Here in Canada, there is a great deal of discussion about (c)–copyright–reform. But there’s a problem. Where before, the process of copying was limited by technology, these days, you can copy with the right click of a mouse. You can then disseminate the work to a vast number of people with a few more clicks.
From what I can tell, in order to get a functional legal regime in place, you have to strike the right balance between culture and law. Right now, the two are widely divergent. We have laws that say: don’t copy. It’s illegal. It’s not your right.
And we have a culture–and supporting technology–that makes it absurdly easy to copy and ridiculously difficult to catch infringers and enforce any restrictions on copying, without raising privacy and security issues (e.g. once there’s a gap created to monitor copying, others can also exploit said gaps).
So, why are we so big on protecting the right to copy? There are a lot of stakeholders in the current regime–people who have business models built around protecting the right to copy. And that right goes back a bit.
A Very Narrow Slice of (relevant) History
So, back in the day, the magical combination of technology, culture and law worked well enough together. In order to copy, you had to have training and equipment: a printing press, typesetting skills etc. Even with the advent of photocopying, it was time-consuming to copy a book. The cost of the materials and time, the loss of quality, and the fact that you ended up with a stack of papers–a far less convenient form factor–rather than a bound book, meant that it just wasn’t worth it.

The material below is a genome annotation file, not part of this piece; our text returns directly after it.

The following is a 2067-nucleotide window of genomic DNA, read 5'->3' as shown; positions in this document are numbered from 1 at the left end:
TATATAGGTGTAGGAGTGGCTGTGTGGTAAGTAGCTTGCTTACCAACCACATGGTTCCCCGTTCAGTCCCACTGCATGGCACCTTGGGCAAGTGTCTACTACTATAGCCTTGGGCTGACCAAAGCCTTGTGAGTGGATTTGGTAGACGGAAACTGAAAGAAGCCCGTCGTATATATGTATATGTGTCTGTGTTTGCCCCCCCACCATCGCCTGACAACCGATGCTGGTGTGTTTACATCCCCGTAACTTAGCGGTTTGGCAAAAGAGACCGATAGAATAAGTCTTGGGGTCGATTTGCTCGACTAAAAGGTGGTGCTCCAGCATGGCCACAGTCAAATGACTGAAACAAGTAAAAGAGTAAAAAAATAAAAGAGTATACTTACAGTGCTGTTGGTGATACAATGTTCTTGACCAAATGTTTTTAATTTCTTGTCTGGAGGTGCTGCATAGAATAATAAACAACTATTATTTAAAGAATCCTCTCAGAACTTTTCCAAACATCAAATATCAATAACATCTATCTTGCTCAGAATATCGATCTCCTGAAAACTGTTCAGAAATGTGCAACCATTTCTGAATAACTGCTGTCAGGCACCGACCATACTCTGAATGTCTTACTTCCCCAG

Back then, it made sense to protect the right to copy. The people who invested in technology were those who were in the business of piracy for profit–and the technology was big enough, and the infringement on a sufficiently large scale, that it was easier to enforce.
But today, as mentioned, copying is easier than it ever has been. Digital locks are limited, and those who care to break them will break them–indeed, for some, it’s an invitation. A subset of those people will propagate the hacked content, and that’s the end of the digital lock.
So where do we go from here?
Perhaps we shouldn’t be looking at protecting the right to copy. Perhaps that’s where we’ve got it wrong. Perhaps it should be more about use (for a fascinating and readable academic paper on the subject, check this out. Drassinower presents an elegant, compelling conception, and one that I tend to lean towards. It has shaped and influenced my position). The paper argues–and I would agree–that copying for personal use (to have a version on your laptop, on your phone, as a printout here or somewhere else) should not be an issue. The focus should be on commercial exploitation–on the people who are undercutting the rights holders who are simply seeking recompense for the effort and creativity they have put into the products of their art. So maybe it’s time to reframe. Let’s talk about the right to use works in different ways–as consumer, as distributor, and so on–not the right to copy.
And let’s go from there.